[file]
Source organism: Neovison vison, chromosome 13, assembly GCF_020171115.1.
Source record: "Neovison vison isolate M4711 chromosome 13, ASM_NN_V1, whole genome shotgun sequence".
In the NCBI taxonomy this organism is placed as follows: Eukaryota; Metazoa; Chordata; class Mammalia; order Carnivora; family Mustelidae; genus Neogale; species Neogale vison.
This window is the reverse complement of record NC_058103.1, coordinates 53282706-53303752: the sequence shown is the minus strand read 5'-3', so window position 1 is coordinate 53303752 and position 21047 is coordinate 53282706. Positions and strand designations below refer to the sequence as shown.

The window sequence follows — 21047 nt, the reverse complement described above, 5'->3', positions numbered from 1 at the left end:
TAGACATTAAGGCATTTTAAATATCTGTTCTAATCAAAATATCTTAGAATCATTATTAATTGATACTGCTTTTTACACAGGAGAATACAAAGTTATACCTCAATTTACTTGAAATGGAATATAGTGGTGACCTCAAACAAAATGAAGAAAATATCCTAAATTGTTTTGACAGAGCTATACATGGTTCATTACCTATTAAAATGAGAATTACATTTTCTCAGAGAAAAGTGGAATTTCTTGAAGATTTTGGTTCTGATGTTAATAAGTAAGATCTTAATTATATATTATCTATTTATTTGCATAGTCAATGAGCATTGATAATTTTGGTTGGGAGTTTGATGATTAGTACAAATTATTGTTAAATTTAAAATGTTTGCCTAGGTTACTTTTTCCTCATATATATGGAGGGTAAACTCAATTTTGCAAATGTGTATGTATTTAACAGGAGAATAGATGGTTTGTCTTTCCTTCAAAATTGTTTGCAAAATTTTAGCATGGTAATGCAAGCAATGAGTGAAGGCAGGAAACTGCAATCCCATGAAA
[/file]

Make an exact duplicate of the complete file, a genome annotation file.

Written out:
Source organism: Neovison vison, chromosome 13, assembly GCF_020171115.1.
Source record: "Neovison vison isolate M4711 chromosome 13, ASM_NN_V1, whole genome shotgun sequence".
In the NCBI taxonomy this organism is placed as follows: Eukaryota; Metazoa; Chordata; class Mammalia; order Carnivora; family Mustelidae; genus Neogale; species Neogale vison.
This window is the reverse complement of record NC_058103.1, coordinates 53282706-53303752: the sequence shown is the minus strand read 5'-3', so window position 1 is coordinate 53303752 and position 21047 is coordinate 53282706. Positions and strand designations below refer to the sequence as shown.

The window sequence follows — 21047 nt, the reverse complement described above, 5'->3', positions numbered from 1 at the left end:
TAGACATTAAGGCATTTTAAATATCTGTTCTAATCAAAATATCTTAGAATCATTATTAATTGATACTGCTTTTTACACAGGAGAATACAAAGTTATACCTCAATTTACTTGAAATGGAATATAGTGGTGACCTCAAACAAAATGAAGAAAATATCCTAAATTGTTTTGACAGAGCTATACATGGTTCATTACCTATTAAAATGAGAATTACATTTTCTCAGAGAAAAGTGGAATTTCTTGAAGATTTTGGTTCTGATGTTAATAAGTAAGATCTTAATTATATATTATCTATTTATTTGCATAGTCAATGAGCATTGATAATTTTGGTTGGGAGTTTGATGATTAGTACAAATTATTGTTAAATTTAAAATGTTTGCCTAGGTTACTTTTTCCTCATATATATGGAGGGTAAACTCAATTTTGCAAATGTGTATGTATTTAACAGGAGAATAGATGGTTTGTCTTTCCTTCAAAATTGTTTGCAAAATTTTAGCATGGTAATGCAAGCAATGAGTGAAGGCAGGAAACTGCAATCCCATGAAA